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Vadose Zone Journal






© 2020 The Authors. Vadose Zone Journal published by Wiley Periodicals LLC on behalf of Soil Science Society of America Mulching with polyethylene film is the conventional approach to decrease evaporative water loss from agricultural soils, but it is not environmentally sustainable. In this study, a laboratory experiment was conducted to test the potential utility of partially polymerized soybean oil (PSO) coated sands as a surface treatment to reduce bare soil evaporation. Evaporation was tracked for 23.8 d from saturated sand columns treated with a surface layer (1 or 2 cm) of either coated medium sand (MS-PSO) or coated coarse sand (CS-PSO). The water drop penetration time (WDPT) was used to assess the hydrophobicity of fresh PSO-coated sands; the saturated hydraulic conductivity (Ks) and particle density (ρs) were measured as well. The WDPT was also tested on MS-PSO and CS-PSO samples aged in four separate environmental conditions for 20–21 d. Both PSO-coated sands were mildly hydrophobic, and the surface treatment layers reduced evaporative loss by 83–96% over bare soil, which is similar to previous work using extremely hydrophobic chemically treated sands. Freshly coated MS-PSO had a higher WDPT score and lower Ks than CS-PSO. After the environmental aging tests, the MS-PSO and CS-PSO samples remained mildly hydrophobic. Notably, CS-PSO had a low initial WDPT (∼1.09 to ∼2.58 s) and a high Ks (2.66 × 10−1 cm s−1), suggesting coarse PSO-coated sands will permit infiltration. Given these findings, PSO-coated sand has the potential to be developed into a sustainable alternative to polyethylene film mulch.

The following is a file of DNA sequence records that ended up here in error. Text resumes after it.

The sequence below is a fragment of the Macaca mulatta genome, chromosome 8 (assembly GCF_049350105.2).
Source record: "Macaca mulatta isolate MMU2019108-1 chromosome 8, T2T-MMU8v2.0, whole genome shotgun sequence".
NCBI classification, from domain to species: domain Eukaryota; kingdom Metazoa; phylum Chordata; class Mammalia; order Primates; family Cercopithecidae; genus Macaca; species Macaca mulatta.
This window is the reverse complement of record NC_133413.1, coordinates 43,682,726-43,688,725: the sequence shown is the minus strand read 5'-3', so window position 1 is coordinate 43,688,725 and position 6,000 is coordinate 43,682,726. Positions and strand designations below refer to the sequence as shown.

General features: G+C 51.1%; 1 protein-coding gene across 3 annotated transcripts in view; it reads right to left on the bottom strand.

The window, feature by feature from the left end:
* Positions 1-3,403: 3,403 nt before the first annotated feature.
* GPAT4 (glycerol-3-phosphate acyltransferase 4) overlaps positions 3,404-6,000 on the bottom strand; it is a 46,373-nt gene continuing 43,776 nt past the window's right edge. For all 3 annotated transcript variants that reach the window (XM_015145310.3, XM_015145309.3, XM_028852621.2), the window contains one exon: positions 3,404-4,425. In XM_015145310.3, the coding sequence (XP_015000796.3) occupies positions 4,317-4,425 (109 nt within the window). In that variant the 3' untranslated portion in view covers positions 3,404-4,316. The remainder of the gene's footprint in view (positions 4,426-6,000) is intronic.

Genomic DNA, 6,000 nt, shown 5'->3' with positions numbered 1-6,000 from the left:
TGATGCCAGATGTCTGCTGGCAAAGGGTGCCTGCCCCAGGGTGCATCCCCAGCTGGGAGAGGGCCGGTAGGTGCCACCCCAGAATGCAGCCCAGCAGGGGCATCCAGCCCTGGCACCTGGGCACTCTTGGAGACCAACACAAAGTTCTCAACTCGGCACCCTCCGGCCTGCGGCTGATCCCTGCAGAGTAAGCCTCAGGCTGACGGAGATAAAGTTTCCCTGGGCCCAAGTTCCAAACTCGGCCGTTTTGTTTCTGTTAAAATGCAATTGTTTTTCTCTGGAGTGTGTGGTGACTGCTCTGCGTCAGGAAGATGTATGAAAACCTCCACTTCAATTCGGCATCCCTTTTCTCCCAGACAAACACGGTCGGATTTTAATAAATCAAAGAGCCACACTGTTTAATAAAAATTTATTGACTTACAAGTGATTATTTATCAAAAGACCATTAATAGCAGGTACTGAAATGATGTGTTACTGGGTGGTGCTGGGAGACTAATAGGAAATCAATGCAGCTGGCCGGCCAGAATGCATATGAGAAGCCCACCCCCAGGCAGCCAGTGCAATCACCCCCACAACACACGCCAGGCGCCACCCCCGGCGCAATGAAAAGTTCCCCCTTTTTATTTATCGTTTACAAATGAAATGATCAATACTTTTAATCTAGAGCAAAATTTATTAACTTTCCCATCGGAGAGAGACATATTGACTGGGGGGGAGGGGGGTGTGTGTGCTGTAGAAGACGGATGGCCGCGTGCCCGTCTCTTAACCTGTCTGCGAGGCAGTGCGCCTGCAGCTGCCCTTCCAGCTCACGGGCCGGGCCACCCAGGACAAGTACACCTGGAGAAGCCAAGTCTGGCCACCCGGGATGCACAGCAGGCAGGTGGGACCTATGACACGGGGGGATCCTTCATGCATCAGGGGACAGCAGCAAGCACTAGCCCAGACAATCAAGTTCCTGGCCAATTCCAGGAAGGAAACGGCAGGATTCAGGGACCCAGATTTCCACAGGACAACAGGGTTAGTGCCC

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Creative Commons Attribution 4.0 License
This work is licensed under a Creative Commons Attribution 4.0 License.

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